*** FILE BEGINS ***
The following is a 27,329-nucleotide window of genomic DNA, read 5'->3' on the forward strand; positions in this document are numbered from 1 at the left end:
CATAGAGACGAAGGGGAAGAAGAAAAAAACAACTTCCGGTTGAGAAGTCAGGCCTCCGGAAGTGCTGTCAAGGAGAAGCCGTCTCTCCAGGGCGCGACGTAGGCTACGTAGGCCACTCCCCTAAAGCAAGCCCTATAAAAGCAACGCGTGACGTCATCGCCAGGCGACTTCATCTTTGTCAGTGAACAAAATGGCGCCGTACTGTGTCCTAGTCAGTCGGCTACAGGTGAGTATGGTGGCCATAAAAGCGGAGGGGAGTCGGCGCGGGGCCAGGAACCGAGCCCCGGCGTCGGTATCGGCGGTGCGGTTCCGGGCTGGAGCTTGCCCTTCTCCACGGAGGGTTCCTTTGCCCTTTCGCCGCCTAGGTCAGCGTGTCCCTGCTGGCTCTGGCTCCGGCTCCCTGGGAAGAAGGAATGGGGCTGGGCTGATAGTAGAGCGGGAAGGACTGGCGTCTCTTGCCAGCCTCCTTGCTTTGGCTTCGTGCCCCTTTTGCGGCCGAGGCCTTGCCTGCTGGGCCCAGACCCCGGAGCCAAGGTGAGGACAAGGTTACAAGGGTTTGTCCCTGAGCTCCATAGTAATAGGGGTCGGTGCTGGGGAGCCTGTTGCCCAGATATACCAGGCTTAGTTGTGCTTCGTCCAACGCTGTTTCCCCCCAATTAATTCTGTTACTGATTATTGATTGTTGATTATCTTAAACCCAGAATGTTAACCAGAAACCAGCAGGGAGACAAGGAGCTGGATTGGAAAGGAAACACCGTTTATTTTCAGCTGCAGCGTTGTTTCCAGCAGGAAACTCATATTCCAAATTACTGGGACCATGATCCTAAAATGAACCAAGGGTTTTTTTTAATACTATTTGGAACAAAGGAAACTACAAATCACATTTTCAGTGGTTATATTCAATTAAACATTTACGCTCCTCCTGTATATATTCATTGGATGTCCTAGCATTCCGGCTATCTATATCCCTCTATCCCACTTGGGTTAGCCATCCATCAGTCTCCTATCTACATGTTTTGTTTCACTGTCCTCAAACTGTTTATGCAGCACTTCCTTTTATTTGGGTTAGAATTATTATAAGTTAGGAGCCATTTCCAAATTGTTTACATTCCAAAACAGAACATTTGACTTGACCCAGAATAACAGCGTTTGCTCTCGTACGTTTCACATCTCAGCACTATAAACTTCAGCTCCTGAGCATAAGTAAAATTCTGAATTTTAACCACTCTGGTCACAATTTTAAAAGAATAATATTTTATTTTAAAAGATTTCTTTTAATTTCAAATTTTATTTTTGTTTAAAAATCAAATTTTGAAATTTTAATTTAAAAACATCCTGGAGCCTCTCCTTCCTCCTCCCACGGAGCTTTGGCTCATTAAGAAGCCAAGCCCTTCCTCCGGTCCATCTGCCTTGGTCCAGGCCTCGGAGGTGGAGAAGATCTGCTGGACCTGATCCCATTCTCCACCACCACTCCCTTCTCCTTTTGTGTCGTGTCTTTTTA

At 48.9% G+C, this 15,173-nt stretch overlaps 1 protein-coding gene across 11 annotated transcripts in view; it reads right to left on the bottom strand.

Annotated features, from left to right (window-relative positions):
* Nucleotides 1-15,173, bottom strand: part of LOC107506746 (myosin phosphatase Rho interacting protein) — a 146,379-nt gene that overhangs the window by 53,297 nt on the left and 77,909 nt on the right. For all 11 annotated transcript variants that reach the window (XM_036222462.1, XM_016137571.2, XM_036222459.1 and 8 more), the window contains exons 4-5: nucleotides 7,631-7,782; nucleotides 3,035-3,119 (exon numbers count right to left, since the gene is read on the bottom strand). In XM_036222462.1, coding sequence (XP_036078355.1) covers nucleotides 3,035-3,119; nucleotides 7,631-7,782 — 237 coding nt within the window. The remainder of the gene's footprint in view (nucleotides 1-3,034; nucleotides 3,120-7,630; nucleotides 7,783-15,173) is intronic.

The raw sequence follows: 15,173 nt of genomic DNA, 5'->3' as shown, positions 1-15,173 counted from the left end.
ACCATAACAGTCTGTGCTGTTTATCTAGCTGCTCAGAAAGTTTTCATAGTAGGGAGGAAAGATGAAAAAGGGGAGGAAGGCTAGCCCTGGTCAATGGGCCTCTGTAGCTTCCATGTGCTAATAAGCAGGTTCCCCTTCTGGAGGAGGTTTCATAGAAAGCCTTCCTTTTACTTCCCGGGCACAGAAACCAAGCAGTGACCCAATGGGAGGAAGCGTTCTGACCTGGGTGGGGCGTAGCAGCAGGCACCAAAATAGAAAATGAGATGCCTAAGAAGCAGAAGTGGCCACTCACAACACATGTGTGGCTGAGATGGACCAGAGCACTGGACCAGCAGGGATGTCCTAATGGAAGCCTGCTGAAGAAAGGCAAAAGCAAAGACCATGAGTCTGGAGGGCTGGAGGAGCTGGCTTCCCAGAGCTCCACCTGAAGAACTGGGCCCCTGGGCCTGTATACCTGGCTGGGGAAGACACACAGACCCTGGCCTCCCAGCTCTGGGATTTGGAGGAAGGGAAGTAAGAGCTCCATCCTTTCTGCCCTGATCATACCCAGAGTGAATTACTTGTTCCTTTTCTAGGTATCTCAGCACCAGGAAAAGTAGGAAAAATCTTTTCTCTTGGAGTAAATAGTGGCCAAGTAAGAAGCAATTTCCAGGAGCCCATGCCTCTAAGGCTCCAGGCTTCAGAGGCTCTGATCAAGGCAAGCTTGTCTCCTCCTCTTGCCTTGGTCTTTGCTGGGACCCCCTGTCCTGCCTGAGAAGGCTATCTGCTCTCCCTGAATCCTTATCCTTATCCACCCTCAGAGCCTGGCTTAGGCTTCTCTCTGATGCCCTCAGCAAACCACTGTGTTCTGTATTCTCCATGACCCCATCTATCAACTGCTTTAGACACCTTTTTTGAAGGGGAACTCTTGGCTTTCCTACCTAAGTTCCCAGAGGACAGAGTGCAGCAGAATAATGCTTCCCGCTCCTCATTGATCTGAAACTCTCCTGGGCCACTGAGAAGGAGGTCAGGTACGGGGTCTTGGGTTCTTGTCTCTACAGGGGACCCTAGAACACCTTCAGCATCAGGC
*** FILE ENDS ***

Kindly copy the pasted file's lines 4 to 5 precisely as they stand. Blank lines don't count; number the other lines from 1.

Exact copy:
Annotated features, from left to right (window-relative positions):
* Nucleotides 1-15,173, bottom strand: part of LOC107506746 (myosin phosphatase Rho interacting protein) — a 146,379-nt gene that overhangs the window by 53,297 nt on the left and 77,909 nt on the right. For all 11 annotated transcript variants that reach the window (XM_036222462.1, XM_016137571.2, XM_036222459.1 and 8 more), the window contains exons 4-5: nucleotides 7,631-7,782; nucleotides 3,035-3,119 (exon numbers count right to left, since the gene is read on the bottom strand). In XM_036222462.1, coding sequence (XP_036078355.1) covers nucleotides 3,035-3,119; nucleotides 7,631-7,782 — 237 coding nt within the window. The remainder of the gene's footprint in view (nucleotides 1-3,034; nucleotides 3,120-7,630; nucleotides 7,783-15,173) is intronic.